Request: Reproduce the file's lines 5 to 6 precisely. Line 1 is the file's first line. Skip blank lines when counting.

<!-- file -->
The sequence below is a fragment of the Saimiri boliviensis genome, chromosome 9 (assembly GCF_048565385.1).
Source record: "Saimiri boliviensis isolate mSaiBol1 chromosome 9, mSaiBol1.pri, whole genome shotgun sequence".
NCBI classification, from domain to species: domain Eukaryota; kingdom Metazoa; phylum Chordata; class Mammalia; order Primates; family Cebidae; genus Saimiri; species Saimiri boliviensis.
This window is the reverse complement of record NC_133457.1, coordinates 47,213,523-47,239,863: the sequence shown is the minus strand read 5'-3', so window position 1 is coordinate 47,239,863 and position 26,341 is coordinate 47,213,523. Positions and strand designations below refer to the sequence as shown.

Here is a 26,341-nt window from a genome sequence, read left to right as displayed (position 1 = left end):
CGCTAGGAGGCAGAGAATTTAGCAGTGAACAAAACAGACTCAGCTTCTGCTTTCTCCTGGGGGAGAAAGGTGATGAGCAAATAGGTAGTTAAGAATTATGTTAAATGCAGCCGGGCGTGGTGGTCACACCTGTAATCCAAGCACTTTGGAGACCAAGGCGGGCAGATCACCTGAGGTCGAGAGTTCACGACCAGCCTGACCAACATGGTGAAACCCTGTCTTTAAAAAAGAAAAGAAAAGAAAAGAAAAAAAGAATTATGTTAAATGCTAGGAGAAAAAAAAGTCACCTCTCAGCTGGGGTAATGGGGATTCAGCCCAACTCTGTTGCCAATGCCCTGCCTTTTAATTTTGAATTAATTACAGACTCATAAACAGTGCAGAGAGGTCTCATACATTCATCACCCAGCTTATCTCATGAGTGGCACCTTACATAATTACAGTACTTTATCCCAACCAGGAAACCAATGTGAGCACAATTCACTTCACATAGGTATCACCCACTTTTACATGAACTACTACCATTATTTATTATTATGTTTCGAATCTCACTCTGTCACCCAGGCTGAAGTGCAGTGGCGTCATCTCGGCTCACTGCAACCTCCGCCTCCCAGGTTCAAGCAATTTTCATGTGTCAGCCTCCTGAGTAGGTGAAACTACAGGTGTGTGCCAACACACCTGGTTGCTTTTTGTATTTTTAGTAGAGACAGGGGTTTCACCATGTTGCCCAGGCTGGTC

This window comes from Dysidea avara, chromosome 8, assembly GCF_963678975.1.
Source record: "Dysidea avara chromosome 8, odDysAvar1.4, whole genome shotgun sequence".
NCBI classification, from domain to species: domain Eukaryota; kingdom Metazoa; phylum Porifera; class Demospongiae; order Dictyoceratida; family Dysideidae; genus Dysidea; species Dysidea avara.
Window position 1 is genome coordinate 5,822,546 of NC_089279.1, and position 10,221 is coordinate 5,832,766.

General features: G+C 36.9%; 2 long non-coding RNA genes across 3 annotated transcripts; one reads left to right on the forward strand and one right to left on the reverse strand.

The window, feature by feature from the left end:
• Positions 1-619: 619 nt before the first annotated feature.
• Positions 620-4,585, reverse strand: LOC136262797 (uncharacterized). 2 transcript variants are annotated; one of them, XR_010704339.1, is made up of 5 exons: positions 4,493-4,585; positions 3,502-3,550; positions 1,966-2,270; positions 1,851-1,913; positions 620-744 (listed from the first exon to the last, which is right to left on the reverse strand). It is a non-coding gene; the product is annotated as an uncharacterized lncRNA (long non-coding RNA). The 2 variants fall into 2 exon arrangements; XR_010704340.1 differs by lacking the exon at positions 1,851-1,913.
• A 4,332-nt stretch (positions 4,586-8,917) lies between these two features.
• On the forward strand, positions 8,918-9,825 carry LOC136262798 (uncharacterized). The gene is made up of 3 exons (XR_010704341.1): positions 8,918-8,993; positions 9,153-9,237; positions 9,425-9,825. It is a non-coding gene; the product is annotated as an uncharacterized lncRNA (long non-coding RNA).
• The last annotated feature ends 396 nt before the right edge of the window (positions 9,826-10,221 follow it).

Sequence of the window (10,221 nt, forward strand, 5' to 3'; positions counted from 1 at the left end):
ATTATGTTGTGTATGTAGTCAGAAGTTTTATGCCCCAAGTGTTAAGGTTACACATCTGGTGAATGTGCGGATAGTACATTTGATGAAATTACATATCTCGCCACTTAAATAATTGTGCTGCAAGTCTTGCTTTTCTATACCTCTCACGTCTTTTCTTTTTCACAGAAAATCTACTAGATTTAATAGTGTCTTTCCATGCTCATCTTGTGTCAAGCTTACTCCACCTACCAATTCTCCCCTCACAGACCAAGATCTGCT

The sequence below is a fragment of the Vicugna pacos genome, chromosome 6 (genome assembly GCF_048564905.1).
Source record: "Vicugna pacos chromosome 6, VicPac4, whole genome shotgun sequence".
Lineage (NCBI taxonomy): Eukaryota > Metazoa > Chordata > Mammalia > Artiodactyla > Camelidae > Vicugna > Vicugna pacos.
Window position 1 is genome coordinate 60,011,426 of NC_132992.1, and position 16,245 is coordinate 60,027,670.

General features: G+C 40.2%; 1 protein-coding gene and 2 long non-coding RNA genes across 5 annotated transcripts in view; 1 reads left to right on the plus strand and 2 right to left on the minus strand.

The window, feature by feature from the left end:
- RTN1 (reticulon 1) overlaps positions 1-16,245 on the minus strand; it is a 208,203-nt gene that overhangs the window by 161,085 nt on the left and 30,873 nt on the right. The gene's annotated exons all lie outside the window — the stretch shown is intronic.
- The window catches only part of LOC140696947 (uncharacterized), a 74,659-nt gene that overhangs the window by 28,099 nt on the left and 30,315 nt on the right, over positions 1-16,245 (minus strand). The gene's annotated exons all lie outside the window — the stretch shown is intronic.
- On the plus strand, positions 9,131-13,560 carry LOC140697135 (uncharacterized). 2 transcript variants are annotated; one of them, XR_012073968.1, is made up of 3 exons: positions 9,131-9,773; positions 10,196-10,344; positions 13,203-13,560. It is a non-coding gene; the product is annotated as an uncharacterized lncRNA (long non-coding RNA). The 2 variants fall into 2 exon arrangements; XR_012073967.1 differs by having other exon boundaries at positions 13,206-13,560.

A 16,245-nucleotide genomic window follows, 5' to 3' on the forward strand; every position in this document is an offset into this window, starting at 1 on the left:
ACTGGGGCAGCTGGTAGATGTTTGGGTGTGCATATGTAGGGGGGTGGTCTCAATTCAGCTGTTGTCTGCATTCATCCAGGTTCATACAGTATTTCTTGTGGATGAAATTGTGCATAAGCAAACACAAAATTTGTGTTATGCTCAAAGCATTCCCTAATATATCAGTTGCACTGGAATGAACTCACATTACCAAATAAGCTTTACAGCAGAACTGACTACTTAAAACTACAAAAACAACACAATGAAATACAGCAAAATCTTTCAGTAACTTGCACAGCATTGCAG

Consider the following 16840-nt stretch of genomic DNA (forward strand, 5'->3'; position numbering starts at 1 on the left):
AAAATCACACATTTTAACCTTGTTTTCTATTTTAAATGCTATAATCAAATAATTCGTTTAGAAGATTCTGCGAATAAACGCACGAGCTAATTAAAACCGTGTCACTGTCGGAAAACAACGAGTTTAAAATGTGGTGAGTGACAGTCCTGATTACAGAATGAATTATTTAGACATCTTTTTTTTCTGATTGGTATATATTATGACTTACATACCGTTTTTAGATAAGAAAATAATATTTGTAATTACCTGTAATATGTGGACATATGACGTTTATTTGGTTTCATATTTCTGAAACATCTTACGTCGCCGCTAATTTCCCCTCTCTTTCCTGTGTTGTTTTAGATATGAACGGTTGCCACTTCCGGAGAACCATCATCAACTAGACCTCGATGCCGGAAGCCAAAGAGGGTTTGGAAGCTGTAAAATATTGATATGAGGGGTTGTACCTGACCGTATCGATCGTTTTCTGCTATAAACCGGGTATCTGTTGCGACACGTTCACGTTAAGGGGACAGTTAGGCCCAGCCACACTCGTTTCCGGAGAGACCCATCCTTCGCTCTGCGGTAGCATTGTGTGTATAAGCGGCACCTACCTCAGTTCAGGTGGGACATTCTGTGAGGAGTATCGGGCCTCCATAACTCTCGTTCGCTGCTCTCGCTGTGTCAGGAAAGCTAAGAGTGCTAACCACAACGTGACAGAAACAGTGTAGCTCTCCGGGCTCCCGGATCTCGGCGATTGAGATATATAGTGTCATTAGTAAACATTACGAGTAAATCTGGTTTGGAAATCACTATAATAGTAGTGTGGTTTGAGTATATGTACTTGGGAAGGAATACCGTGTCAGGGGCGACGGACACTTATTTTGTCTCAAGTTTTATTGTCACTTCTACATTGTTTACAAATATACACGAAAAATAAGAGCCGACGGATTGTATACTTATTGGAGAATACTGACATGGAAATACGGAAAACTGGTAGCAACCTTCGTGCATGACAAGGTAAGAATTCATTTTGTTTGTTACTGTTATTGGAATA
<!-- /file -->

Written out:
Here is a 26,341-nt window from a genome sequence, read left to right as displayed (position 1 = left end):
CGCTAGGAGGCAGAGAATTTAGCAGTGAACAAAACAGACTCAGCTTCTGCTTTCTCCTGGGGGAGAAAGGTGATGAGCAAATAGGTAGTTAAGAATTATGTTAAATGCAGCCGGGCGTGGTGGTCACACCTGTAATCCAAGCACTTTGGAGACCAAGGCGGGCAGATCACCTGAGGTCGAGAGTTCACGACCAGCCTGACCAACATGGTGAAACCCTGTCTTTAAAAAAGAAAAGAAAAGAAAAGAAAAAAAGAATTATGTTAAATGCTAGGAGAAAAAAAAGTCACCTCTCAGCTGGGGTAATGGGGATTCAGCCCAACTCTGTTGCCAATGCCCTGCCTTTTAATTTTGAATTAATTACAGACTCATAAACAGTGCAGAGAGGTCTCATACATTCATCACCCAGCTTATCTCATGAGTGGCACCTTACATAATTACAGTACTTTATCCCAACCAGGAAACCAATGTGAGCACAATTCACTTCACATAGGTATCACCCACTTTTACATGAACTACTACCATTATTTATTATTATGTTTCGAATCTCACTCTGTCACCCAGGCTGAAGTGCAGTGGCGTCATCTCGGCTCACTGCAACCTCCGCCTCCCAGGTTCAAGCAATTTTCATGTGTCAGCCTCCTGAGTAGGTGAAACTACAGGTGTGTGCCAACACACCTGGTTGCTTTTTGTATTTTTAGTAGAGACAGGGGTTTCACCATGTTGCCCAGGCTGGTC